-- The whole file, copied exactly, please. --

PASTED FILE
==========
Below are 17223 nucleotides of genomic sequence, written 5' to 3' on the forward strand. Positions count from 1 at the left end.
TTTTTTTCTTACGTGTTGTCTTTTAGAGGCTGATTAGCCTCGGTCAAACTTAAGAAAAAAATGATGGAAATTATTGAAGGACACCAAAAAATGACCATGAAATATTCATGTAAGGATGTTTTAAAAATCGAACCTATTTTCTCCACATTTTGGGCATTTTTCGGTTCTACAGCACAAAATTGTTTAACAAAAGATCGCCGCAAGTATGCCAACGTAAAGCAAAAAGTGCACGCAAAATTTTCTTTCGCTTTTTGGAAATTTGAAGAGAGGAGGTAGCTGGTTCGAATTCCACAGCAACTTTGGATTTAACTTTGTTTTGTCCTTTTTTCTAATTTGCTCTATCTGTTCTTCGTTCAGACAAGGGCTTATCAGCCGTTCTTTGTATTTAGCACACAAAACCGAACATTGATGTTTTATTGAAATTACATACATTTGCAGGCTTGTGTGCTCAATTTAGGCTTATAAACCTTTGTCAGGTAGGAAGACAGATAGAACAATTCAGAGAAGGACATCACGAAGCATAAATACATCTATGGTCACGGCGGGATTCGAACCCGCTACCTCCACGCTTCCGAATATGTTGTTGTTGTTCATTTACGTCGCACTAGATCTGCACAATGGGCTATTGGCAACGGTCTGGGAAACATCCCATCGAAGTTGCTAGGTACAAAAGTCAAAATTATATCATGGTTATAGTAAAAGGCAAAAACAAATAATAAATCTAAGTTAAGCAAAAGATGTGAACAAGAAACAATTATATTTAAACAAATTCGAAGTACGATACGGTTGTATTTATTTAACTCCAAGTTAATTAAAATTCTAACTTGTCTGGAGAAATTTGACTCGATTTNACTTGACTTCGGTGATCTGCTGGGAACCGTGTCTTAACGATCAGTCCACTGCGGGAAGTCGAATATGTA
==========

Below are 17223 nucleotides of genomic sequence, written 5' to 3' on the forward strand. Positions count from 1 at the left end.
TTTTTTTCTTACGTGTTGTCTTTTAGAGGCTGATTAGCCTCGGTCAAACTTAAGAAAAAAATGATGGAAATTATTGAAGGACACCAAAAAATGACCATGAAATATTCATGTAAGGATGTTTTAAAAATCGAACCTATTTTCTCCACATTTTGGGCATTTTTCGGTTCTACAGCACAAAATTGTTTAACAAAAGATCGCCGCAAGTATGCCAACGTAAAGCAAAAAGTGCACGCAAAATTTTCTTTCGCTTTTTGGAAATTTGAAGAGAGGAGGTAGCTGGTTCGAATTCCACAGCAACTTTGGATTTAACTTTGTTTTGTCCTTTTTTCTAATTTGCTCTATCTGTTCTTCGTTCAGACAAGGGCTTATCAGCCGTTCTTTGTATTTAGCACACAAAACCGAACATTGATGTTTTATTGAAATTACATACATTTGCAGGCTTGTGTGCTCAATTTAGGCTTATAAACCTTTGTCAGGTAGGAAGACAGATAGAACAATTCAGAGAAGGACATCACGAAGCATAAATACATCTATGGTCACGGCGGGATTCGAACCCGCTACCTCCACGCTTCCGAATATGTTGTTGTTGTTCATTTACGTCGCACTAGATCTGCACAATGGGCTATTGGCAACGGTCTGGGAAACATCCCATCGAAGTTGCTAGGTACAAAAGTCAAAATTATATCATGGTTATAGTAAAAGGCAAAAACAAATAATAAATCTAAGTTAAGCAAAAGATGTGAACAAGAAACAATTATATTTAAACAAATTCGAAGTACGATACGGTTGTATTTATTTAACTCCAAGTTAATTAAAATTCTAACTTGTCTGGAGAAATTTGACTCGATTTNACTTGACTTCGGTGATCTGCTGGGAACCGTGTCTTAACGATCAGTCCACTGCGGGAAGTCGAATATGTA